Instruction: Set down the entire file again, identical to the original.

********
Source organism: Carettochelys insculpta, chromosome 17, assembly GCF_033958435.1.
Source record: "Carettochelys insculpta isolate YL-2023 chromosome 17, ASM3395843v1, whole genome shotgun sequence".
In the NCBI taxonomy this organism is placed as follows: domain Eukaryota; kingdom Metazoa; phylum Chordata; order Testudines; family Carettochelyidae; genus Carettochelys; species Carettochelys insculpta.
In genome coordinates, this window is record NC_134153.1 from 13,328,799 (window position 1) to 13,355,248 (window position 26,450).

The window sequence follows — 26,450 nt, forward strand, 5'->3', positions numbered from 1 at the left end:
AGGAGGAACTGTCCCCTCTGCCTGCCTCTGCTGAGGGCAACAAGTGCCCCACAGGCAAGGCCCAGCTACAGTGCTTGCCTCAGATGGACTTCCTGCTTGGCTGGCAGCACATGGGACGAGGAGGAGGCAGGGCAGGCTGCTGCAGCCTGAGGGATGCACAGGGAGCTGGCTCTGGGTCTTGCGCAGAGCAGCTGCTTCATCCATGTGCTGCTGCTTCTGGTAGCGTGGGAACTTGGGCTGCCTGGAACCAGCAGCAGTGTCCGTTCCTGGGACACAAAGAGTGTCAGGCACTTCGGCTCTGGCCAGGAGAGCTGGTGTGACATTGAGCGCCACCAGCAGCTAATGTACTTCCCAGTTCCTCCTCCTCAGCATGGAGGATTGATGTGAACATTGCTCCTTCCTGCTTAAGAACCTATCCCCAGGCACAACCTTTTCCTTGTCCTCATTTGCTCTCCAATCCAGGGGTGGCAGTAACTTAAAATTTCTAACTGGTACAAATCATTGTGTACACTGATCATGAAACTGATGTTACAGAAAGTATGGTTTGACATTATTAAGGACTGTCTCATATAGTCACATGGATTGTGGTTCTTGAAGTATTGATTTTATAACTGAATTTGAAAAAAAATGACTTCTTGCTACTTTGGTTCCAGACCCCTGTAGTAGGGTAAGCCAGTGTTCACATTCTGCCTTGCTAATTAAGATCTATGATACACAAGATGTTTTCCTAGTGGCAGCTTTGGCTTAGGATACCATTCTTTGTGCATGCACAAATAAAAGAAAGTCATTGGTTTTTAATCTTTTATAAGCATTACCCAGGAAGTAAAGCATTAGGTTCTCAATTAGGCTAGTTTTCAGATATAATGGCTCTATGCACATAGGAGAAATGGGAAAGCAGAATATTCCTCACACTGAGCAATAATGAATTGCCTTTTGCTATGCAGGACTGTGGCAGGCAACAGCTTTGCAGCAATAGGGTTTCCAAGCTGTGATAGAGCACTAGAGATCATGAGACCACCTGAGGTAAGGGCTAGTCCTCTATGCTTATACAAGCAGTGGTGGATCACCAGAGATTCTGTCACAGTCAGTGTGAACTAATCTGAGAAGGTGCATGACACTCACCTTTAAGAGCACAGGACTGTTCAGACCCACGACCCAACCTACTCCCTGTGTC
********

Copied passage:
Source organism: Carettochelys insculpta, chromosome 17, assembly GCF_033958435.1.
Source record: "Carettochelys insculpta isolate YL-2023 chromosome 17, ASM3395843v1, whole genome shotgun sequence".
In the NCBI taxonomy this organism is placed as follows: domain Eukaryota; kingdom Metazoa; phylum Chordata; order Testudines; family Carettochelyidae; genus Carettochelys; species Carettochelys insculpta.
In genome coordinates, this window is record NC_134153.1 from 13,328,799 (window position 1) to 13,355,248 (window position 26,450).

The window sequence follows — 26,450 nt, forward strand, 5'->3', positions numbered from 1 at the left end:
AGGAGGAACTGTCCCCTCTGCCTGCCTCTGCTGAGGGCAACAAGTGCCCCACAGGCAAGGCCCAGCTACAGTGCTTGCCTCAGATGGACTTCCTGCTTGGCTGGCAGCACATGGGACGAGGAGGAGGCAGGGCAGGCTGCTGCAGCCTGAGGGATGCACAGGGAGCTGGCTCTGGGTCTTGCGCAGAGCAGCTGCTTCATCCATGTGCTGCTGCTTCTGGTAGCGTGGGAACTTGGGCTGCCTGGAACCAGCAGCAGTGTCCGTTCCTGGGACACAAAGAGTGTCAGGCACTTCGGCTCTGGCCAGGAGAGCTGGTGTGACATTGAGCGCCACCAGCAGCTAATGTACTTCCCAGTTCCTCCTCCTCAGCATGGAGGATTGATGTGAACATTGCTCCTTCCTGCTTAAGAACCTATCCCCAGGCACAACCTTTTCCTTGTCCTCATTTGCTCTCCAATCCAGGGGTGGCAGTAACTTAAAATTTCTAACTGGTACAAATCATTGTGTACACTGATCATGAAACTGATGTTACAGAAAGTATGGTTTGACATTATTAAGGACTGTCTCATATAGTCACATGGATTGTGGTTCTTGAAGTATTGATTTTATAACTGAATTTGAAAAAAAATGACTTCTTGCTACTTTGGTTCCAGACCCCTGTAGTAGGGTAAGCCAGTGTTCACATTCTGCCTTGCTAATTAAGATCTATGATACACAAGATGTTTTCCTAGTGGCAGCTTTGGCTTAGGATACCATTCTTTGTGCATGCACAAATAAAAGAAAGTCATTGGTTTTTAATCTTTTATAAGCATTACCCAGGAAGTAAAGCATTAGGTTCTCAATTAGGCTAGTTTTCAGATATAATGGCTCTATGCACATAGGAGAAATGGGAAAGCAGAATATTCCTCACACTGAGCAATAATGAATTGCCTTTTGCTATGCAGGACTGTGGCAGGCAACAGCTTTGCAGCAATAGGGTTTCCAAGCTGTGATAGAGCACTAGAGATCATGAGACCACCTGAGGTAAGGGCTAGTCCTCTATGCTTATACAAGCAGTGGTGGATCACCAGAGATTCTGTCACAGTCAGTGTGAACTAATCTGAGAAGGTGCATGACACTCACCTTTAAGAGCACAGGACTGTTCAGACCCACGACCCAACCTACTCCCTGTGTC